Digital Autograph Signing on Social Media
Author: Gina Mason/October 7, 2013
The game of soccer is growing at an exponential rate in the U.S. and even though Americans are a little late to the soccer party, “it’s better late than never.” With NBC Sports now broadcasting the Barclays Premiere League, a promising future for Team U.S.A in next year’s World Cup and the FIFA video game craze, soccer is slowly, but surely becoming a prominent sport in the United States. Although Major League Soccer (MLS) has struggled to break into the big four of U.S. sports (NFL, MLB, NBA, NHL), it has gained some momentum in the last few years. By signing big name international stars like David Beckham, catapulting American born players like Landon Donovan and Clint Dempsey into the spotlight and using unique social media tactics, the MLS is on its way to reaching its goal of scoring more American viewership.
The MLS in particular has been very proactive with their digital initiatives to get fans more involved and I found one of their recent campaigns to be extremely interesting. Two weeks ago, the MLS hosted a unique and somewhat unusual social event on Google+ with top ranking player and Portland Timers midfielder, Darlington Nagbe. The league held its first “digital signing” in which Nagbe answered fan’s questions via video call and signed autographs for fans on a tablet. The digital autographs were then emailed directly to fans as a PDF and formatted for fans to share their autographed photo with their social media followers.
This concept is extremely intriguing to me. I really like the creativity of the MLS and the fact that they are utilizing social media to reach a broader audience who may not follow soccer. Also from a league PR perspective, I think that digital signings are a creative way to give back to fans in both a unique and cost effective way. If I have learned anything from my previous experience working with the Yankees, I found that fans generally appreciate anything that is free. Whether it is a t-shirt, a poster, a bobble head or a keychain you really can’t lose with free sports paraphilia and even the smallest gestures are usually well received. So to have the ability of getting something signed digitally and emailed to you is the ultimate convenience for the fan, the athlete and the league. Digital signings also present future opportunities for leagues, players or charities to profit by charging a signing fee for fans to get personalized digital autographs.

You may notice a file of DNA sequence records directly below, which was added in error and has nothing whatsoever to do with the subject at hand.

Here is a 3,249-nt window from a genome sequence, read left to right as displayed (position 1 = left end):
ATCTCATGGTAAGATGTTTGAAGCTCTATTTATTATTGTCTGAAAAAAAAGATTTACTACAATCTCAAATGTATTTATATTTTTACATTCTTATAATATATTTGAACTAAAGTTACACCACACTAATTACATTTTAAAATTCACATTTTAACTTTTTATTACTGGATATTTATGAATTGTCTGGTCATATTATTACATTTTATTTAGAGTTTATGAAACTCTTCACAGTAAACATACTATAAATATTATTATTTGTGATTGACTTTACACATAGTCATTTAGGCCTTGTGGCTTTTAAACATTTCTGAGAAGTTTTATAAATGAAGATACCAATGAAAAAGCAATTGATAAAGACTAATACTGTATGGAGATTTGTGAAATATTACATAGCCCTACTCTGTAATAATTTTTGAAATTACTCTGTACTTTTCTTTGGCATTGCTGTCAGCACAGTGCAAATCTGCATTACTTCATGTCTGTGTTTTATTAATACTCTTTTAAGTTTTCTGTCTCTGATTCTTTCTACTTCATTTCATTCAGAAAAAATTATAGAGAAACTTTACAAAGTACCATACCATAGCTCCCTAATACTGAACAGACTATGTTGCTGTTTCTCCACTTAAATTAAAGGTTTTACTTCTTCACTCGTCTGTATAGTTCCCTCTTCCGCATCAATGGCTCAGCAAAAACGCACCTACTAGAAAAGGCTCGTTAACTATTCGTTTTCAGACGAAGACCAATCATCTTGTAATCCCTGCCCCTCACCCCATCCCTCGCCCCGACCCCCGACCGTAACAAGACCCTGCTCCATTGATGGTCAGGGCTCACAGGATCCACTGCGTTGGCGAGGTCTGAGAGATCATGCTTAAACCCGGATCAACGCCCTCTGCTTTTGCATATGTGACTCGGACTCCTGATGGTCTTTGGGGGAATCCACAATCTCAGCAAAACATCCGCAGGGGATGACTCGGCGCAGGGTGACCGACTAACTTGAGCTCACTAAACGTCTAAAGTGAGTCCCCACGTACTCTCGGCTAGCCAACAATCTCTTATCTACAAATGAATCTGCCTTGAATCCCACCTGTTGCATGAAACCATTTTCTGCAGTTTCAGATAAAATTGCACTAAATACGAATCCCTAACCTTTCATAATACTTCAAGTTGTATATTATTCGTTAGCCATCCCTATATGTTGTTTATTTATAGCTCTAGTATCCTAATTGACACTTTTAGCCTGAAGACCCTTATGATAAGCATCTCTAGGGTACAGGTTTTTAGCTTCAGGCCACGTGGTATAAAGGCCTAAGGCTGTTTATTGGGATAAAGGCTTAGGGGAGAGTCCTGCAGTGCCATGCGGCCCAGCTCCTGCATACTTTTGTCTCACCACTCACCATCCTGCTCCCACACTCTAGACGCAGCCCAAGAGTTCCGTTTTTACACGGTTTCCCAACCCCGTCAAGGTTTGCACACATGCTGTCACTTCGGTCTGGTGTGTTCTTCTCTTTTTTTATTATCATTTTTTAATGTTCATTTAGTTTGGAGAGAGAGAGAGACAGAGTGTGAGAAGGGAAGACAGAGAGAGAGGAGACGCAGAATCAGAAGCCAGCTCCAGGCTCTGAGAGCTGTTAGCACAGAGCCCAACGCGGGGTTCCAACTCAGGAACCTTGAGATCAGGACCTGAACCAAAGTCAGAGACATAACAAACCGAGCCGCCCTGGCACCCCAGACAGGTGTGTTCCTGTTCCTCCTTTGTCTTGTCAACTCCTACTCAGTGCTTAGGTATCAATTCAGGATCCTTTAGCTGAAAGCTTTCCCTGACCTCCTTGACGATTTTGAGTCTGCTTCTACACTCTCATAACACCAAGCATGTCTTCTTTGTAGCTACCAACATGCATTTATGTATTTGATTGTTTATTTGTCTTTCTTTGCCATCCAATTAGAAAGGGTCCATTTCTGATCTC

Whether we like it or not, we are living in a digital age and digital content is the future. So maybe, the MLS is onto something groundbreaking and digital signing are the future as well. However while this is very forward thinking, this also raises a lot of questions.
-How will this affect the memorabilia market?
-Will these digital autographs have the same value to fans?
-Does this open the door to more counterfeit autographs?
-Will athletes be in favor of doing digital signings since it will be more convenient for them and will eliminate people profiting from their autographs on sites like eBay?
I think that digital signings can complement the MLS’ efforts to gain recognition and create buzz for the league and its players. However, I feel that once the MLS and its digital signings gets big, the idea of digital signings may lose its fan appeal. I am particularly interested to see how digital signings develop over the next couple years and if this method catches on to other sports leagues.
What are your thoughts on digital signings and do you think this is the future for sports?
I welcome all comments and would love to hear your opinions. As always, if you like what your read be social and share.
Check out the video of the digital signing with Darlington Nagbe here: http://www.youtube.com/watch?v=xr37evTDuLk